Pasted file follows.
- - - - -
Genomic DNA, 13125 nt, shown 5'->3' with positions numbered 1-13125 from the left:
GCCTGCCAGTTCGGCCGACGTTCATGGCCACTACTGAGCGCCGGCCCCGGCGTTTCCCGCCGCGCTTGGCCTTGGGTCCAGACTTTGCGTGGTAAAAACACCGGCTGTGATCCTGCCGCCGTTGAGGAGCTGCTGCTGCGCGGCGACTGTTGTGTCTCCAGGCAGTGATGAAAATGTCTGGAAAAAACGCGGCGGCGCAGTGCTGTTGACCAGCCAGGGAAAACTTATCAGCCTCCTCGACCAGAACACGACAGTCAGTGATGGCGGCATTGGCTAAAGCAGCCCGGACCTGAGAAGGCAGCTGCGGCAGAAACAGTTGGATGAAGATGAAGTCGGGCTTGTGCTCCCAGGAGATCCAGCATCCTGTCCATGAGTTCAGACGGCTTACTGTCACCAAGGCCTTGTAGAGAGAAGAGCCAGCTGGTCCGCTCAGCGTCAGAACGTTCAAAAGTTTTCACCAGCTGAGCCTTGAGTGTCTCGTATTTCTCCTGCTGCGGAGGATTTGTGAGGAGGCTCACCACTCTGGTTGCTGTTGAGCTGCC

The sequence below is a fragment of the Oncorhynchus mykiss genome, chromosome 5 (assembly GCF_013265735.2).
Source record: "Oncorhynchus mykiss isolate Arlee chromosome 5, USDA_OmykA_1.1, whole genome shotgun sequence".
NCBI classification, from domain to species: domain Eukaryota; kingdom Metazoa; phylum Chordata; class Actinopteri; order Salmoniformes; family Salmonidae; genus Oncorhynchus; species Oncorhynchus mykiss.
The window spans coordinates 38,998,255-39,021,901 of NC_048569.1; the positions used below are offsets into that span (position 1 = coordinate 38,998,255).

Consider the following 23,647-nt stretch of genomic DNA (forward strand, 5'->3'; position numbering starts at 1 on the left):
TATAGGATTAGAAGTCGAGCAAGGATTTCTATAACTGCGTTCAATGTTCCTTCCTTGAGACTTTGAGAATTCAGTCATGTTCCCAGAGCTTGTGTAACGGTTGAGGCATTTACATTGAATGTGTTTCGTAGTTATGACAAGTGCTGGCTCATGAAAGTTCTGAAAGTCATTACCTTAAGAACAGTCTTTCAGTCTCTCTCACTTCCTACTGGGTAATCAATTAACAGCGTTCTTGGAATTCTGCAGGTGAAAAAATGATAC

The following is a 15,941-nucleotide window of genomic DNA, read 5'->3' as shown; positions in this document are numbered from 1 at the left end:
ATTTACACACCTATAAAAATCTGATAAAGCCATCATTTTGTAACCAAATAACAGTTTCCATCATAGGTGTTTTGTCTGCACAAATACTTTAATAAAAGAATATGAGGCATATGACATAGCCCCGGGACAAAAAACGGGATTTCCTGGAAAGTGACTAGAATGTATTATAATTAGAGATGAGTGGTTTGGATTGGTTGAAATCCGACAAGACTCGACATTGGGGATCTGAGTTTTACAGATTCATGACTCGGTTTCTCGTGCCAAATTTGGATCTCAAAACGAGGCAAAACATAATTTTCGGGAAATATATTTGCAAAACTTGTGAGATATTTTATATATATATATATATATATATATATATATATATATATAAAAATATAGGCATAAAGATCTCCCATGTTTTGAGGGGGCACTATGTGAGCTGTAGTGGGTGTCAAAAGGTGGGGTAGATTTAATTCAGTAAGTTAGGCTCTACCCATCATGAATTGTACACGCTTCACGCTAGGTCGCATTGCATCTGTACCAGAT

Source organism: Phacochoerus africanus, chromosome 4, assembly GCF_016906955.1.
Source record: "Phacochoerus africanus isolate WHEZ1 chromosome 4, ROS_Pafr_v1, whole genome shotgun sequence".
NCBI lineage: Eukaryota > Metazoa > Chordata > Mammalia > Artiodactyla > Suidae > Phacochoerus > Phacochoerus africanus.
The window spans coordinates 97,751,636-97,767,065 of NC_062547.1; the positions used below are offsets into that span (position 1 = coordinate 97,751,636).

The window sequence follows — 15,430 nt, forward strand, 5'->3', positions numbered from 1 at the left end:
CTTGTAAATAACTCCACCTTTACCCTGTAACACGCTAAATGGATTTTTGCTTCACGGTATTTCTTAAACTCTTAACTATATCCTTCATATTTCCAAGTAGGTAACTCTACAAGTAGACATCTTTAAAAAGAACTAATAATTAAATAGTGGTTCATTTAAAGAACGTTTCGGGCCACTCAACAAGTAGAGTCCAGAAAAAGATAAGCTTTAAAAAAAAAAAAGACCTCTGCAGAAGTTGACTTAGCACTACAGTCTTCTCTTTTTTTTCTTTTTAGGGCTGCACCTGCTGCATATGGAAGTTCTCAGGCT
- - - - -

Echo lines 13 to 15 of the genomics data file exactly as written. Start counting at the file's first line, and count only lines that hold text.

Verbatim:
NCBI lineage: Eukaryota > Metazoa > Chordata > Mammalia > Artiodactyla > Suidae > Phacochoerus > Phacochoerus africanus.
The window spans coordinates 97,751,636-97,767,065 of NC_062547.1; the positions used below are offsets into that span (position 1 = coordinate 97,751,636).

The window sequence follows — 15,430 nt, forward strand, 5'->3', positions numbered from 1 at the left end: